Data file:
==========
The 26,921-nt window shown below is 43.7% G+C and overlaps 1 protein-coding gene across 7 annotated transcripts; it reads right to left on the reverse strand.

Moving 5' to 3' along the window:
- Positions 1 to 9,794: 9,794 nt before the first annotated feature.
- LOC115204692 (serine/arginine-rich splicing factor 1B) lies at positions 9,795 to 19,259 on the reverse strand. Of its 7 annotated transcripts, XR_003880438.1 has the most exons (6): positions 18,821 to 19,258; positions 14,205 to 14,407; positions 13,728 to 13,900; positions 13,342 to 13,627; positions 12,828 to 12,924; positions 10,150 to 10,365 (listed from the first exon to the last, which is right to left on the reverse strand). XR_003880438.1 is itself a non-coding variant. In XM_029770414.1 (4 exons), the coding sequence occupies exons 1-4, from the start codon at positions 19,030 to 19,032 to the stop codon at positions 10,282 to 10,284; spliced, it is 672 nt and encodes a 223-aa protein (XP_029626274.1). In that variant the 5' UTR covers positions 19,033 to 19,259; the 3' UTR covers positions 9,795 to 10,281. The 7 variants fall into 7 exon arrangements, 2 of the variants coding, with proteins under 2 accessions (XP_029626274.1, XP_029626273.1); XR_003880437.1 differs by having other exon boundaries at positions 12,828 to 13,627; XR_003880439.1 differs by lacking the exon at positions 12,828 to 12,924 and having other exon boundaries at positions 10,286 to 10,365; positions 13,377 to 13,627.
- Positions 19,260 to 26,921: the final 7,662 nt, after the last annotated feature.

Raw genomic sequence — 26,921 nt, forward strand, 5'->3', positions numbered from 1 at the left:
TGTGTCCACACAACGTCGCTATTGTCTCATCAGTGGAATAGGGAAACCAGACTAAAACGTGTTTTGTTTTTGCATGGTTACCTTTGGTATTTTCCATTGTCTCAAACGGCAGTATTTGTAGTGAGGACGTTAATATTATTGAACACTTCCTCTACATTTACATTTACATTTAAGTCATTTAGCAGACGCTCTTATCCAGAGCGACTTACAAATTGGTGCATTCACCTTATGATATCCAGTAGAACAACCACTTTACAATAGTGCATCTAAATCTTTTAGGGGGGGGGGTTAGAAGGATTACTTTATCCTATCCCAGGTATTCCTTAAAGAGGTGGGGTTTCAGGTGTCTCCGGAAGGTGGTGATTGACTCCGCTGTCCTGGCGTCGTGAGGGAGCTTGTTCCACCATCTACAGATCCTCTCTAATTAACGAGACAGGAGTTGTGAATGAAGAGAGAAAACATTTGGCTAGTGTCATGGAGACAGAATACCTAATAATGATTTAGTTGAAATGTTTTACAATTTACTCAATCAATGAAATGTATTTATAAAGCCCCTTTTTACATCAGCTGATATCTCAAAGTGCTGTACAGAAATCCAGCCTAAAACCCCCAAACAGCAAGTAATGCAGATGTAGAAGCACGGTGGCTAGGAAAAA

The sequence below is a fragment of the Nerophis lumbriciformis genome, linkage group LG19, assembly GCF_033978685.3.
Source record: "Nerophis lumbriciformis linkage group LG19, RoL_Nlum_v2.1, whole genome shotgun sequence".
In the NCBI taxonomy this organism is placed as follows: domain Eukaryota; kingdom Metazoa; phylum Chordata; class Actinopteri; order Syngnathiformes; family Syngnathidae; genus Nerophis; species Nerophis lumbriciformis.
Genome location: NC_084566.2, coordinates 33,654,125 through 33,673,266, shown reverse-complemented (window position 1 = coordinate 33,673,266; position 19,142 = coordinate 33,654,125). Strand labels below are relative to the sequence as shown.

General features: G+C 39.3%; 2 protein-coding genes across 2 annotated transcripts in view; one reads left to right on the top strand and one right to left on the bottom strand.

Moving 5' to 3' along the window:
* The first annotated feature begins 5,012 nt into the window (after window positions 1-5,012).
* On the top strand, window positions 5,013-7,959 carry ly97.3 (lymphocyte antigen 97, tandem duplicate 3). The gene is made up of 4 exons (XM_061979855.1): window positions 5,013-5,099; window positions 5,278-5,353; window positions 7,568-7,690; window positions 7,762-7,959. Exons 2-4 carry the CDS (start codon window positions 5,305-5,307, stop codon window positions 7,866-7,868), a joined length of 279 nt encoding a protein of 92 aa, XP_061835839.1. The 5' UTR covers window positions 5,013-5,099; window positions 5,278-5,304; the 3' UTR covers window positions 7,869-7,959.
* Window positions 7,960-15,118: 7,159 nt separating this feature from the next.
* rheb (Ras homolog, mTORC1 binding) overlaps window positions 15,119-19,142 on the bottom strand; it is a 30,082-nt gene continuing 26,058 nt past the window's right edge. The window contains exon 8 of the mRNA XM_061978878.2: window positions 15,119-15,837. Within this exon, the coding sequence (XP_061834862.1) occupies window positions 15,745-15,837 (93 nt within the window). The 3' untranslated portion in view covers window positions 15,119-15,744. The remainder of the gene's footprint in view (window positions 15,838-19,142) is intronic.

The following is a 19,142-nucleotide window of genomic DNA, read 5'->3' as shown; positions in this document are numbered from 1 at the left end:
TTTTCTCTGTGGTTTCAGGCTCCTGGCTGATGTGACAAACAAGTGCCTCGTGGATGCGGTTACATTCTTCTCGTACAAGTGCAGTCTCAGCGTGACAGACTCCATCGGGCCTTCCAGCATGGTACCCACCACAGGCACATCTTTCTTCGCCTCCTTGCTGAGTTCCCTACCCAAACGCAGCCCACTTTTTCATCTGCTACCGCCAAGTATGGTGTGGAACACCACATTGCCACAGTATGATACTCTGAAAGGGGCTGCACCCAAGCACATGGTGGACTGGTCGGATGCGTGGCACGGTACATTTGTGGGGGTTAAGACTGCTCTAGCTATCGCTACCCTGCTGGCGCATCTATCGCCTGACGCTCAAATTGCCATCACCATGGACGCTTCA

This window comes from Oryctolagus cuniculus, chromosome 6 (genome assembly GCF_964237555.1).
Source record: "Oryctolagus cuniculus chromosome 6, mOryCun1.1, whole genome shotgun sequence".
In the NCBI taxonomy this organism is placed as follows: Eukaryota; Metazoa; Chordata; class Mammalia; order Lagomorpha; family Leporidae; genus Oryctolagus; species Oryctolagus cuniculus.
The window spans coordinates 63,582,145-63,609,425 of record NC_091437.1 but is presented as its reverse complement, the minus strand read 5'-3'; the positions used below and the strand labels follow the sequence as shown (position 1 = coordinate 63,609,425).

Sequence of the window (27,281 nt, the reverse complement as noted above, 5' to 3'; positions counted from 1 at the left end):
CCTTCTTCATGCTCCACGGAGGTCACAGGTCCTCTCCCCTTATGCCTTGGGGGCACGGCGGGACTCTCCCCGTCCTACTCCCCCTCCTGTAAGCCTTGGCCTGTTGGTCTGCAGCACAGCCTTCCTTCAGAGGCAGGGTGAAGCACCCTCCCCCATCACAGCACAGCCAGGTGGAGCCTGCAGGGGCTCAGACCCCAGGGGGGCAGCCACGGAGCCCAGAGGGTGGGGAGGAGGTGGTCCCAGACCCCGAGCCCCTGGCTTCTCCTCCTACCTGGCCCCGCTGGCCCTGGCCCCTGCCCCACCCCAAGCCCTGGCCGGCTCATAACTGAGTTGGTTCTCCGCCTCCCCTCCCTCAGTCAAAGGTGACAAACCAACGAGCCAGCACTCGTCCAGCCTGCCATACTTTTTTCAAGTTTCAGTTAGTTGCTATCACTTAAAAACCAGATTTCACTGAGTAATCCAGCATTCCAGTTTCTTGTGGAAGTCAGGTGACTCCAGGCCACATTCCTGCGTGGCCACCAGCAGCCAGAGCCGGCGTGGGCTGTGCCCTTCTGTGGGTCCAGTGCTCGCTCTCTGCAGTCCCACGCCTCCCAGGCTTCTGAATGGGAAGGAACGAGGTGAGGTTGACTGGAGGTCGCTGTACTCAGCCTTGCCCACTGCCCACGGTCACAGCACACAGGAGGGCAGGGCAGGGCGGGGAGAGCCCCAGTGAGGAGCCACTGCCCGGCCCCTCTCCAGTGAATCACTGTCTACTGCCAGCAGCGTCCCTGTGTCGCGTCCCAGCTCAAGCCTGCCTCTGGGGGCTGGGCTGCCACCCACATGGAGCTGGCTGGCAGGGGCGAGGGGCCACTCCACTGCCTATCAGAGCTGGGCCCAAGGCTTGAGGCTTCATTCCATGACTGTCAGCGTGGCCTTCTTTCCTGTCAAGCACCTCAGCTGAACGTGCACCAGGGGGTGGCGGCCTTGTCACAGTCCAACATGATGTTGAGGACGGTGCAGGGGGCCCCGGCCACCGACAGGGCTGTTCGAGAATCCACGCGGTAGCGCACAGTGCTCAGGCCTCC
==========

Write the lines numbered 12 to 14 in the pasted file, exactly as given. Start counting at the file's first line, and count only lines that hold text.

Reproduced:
General features: G+C 39.3%; 2 protein-coding genes across 2 annotated transcripts in view; one reads left to right on the top strand and one right to left on the bottom strand.

Moving 5' to 3' along the window:
* The first annotated feature begins 5,012 nt into the window (after window positions 1-5,012).